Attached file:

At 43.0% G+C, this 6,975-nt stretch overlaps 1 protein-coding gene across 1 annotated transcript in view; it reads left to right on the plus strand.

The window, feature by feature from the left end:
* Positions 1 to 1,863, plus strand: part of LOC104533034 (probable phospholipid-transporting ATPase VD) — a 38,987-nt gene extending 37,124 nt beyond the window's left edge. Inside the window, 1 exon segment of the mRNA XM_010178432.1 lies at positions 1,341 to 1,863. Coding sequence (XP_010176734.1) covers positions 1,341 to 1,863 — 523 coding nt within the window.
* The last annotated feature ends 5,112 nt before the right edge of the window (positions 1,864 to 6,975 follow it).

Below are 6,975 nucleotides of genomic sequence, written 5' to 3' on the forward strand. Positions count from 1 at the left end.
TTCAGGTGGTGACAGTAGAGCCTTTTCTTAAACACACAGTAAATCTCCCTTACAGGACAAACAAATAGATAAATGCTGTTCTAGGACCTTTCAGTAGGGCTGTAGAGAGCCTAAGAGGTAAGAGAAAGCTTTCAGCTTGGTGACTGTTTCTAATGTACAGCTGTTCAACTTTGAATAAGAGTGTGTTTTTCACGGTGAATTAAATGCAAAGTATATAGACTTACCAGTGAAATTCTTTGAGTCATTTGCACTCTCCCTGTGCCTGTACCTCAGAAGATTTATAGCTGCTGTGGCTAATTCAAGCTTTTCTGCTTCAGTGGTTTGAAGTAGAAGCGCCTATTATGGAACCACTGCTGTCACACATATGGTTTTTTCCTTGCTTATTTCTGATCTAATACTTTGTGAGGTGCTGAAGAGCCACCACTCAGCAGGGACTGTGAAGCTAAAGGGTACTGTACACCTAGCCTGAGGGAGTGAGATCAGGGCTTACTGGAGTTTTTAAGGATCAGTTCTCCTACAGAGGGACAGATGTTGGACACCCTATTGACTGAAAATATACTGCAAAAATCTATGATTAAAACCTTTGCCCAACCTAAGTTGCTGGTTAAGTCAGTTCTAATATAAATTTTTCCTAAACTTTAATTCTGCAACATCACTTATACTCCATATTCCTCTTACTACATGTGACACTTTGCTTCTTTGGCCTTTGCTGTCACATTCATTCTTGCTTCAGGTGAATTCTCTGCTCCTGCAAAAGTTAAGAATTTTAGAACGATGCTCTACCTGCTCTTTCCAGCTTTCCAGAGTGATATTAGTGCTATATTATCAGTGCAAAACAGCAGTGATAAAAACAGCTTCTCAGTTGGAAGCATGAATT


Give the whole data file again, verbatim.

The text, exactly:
At 43.0% G+C, this 6,975-nt stretch overlaps 1 protein-coding gene across 1 annotated transcript in view; it reads left to right on the plus strand.

The window, feature by feature from the left end:
* Positions 1 to 1,863, plus strand: part of LOC104533034 (probable phospholipid-transporting ATPase VD) — a 38,987-nt gene extending 37,124 nt beyond the window's left edge. Inside the window, 1 exon segment of the mRNA XM_010178432.1 lies at positions 1,341 to 1,863. Coding sequence (XP_010176734.1) covers positions 1,341 to 1,863 — 523 coding nt within the window.
* The last annotated feature ends 5,112 nt before the right edge of the window (positions 1,864 to 6,975 follow it).

Below are 6,975 nucleotides of genomic sequence, written 5' to 3' on the forward strand. Positions count from 1 at the left end.
TTCAGGTGGTGACAGTAGAGCCTTTTCTTAAACACACAGTAAATCTCCCTTACAGGACAAACAAATAGATAAATGCTGTTCTAGGACCTTTCAGTAGGGCTGTAGAGAGCCTAAGAGGTAAGAGAAAGCTTTCAGCTTGGTGACTGTTTCTAATGTACAGCTGTTCAACTTTGAATAAGAGTGTGTTTTTCACGGTGAATTAAATGCAAAGTATATAGACTTACCAGTGAAATTCTTTGAGTCATTTGCACTCTCCCTGTGCCTGTACCTCAGAAGATTTATAGCTGCTGTGGCTAATTCAAGCTTTTCTGCTTCAGTGGTTTGAAGTAGAAGCGCCTATTATGGAACCACTGCTGTCACACATATGGTTTTTTCCTTGCTTATTTCTGATCTAATACTTTGTGAGGTGCTGAAGAGCCACCACTCAGCAGGGACTGTGAAGCTAAAGGGTACTGTACACCTAGCCTGAGGGAGTGAGATCAGGGCTTACTGGAGTTTTTAAGGATCAGTTCTCCTACAGAGGGACAGATGTTGGACACCCTATTGACTGAAAATATACTGCAAAAATCTATGATTAAAACCTTTGCCCAACCTAAGTTGCTGGTTAAGTCAGTTCTAATATAAATTTTTCCTAAACTTTAATTCTGCAACATCACTTATACTCCATATTCCTCTTACTACATGTGACACTTTGCTTCTTTGGCCTTTGCTGTCACATTCATTCTTGCTTCAGGTGAATTCTCTGCTCCTGCAAAAGTTAAGAATTTTAGAACGATGCTCTACCTGCTCTTTCCAGCTTTCCAGAGTGATATTAGTGCTATATTATCAGTGCAAAACAGCAGTGATAAAAACAGCTTCTCAGTTGGAAGCATGAATT